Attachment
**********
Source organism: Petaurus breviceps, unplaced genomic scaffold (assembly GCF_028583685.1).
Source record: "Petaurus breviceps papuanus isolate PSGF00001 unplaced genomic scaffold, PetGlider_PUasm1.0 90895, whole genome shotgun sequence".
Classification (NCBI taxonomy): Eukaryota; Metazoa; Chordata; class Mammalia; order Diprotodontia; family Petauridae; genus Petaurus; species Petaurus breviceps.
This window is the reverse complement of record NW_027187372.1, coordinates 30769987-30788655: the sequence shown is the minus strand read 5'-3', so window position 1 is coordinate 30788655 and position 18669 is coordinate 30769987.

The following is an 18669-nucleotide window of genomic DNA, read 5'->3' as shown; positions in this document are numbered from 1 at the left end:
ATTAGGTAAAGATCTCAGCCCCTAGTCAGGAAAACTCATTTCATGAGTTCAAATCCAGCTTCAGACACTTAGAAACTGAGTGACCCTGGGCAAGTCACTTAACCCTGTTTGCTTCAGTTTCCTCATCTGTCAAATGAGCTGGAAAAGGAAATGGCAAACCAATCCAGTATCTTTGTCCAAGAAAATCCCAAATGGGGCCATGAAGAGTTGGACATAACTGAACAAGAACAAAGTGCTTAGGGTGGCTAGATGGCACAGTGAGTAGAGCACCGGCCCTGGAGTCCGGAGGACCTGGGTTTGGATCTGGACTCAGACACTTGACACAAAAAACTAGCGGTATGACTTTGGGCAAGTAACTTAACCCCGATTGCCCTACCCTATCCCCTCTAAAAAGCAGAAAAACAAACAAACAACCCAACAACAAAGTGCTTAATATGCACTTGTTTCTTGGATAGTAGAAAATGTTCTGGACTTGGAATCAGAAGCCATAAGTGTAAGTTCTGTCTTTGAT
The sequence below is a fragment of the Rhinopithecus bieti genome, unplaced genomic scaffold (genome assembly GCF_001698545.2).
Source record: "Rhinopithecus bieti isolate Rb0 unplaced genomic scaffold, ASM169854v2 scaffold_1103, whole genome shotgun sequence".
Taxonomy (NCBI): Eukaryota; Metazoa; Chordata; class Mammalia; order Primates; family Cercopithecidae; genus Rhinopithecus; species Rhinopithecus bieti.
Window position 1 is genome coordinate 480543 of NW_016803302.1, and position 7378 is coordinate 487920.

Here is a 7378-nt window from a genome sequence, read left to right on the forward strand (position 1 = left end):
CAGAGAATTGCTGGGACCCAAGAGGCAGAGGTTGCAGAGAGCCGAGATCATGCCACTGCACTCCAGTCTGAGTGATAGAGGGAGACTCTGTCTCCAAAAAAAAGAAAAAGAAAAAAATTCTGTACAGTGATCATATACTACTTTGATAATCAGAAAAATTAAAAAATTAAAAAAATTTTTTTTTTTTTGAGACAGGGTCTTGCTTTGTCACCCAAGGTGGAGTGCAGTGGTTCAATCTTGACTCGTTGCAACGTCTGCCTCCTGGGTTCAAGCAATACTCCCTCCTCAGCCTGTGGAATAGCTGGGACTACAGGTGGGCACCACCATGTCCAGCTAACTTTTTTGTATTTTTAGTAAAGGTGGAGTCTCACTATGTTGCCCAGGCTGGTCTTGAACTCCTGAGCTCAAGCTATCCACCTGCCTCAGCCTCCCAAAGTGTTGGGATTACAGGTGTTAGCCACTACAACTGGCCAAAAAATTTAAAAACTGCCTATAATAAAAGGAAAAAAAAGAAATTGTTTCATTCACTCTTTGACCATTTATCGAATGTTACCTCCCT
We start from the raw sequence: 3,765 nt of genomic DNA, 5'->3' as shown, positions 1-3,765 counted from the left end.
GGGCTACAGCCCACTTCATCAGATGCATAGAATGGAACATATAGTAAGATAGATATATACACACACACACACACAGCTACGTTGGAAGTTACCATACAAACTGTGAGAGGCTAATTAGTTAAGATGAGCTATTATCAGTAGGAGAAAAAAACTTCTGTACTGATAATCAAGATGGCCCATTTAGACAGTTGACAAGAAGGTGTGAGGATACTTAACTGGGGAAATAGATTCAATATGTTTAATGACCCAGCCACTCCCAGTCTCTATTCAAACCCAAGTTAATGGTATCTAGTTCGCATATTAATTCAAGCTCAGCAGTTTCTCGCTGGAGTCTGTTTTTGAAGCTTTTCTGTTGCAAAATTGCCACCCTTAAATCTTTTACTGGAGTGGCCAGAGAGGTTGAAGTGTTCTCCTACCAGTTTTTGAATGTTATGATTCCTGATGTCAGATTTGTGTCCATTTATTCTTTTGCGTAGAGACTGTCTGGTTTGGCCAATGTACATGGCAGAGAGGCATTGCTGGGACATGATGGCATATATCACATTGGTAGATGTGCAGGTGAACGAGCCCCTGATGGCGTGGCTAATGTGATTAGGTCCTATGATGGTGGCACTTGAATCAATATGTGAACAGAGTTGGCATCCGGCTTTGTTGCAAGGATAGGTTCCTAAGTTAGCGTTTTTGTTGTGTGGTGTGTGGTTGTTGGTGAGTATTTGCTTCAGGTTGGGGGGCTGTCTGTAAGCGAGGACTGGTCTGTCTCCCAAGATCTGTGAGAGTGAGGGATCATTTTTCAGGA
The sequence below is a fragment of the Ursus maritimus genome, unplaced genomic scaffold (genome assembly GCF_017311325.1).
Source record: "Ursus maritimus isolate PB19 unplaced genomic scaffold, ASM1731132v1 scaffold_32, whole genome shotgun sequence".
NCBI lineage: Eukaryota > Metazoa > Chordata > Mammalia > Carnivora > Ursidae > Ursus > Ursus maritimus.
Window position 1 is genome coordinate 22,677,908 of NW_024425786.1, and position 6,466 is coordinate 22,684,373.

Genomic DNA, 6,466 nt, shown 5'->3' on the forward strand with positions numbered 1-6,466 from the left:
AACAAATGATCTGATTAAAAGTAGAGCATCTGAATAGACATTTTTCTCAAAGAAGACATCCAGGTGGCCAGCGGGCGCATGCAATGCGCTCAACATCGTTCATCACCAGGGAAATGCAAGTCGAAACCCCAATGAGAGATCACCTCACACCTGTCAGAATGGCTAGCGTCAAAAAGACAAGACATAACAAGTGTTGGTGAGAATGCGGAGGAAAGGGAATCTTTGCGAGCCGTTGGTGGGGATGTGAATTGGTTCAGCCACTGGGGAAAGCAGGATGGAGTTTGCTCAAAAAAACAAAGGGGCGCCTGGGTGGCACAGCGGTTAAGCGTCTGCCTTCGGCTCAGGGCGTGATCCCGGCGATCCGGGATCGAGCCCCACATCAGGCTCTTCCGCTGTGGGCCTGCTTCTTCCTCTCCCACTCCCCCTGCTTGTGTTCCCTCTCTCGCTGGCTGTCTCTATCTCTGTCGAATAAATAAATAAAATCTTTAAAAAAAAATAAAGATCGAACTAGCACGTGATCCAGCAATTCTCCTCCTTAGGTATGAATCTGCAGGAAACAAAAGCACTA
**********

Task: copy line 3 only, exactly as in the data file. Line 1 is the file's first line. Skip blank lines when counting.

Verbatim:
Classification (NCBI taxonomy): Eukaryota; Metazoa; Chordata; class Mammalia; order Diprotodontia; family Petauridae; genus Petaurus; species Petaurus breviceps.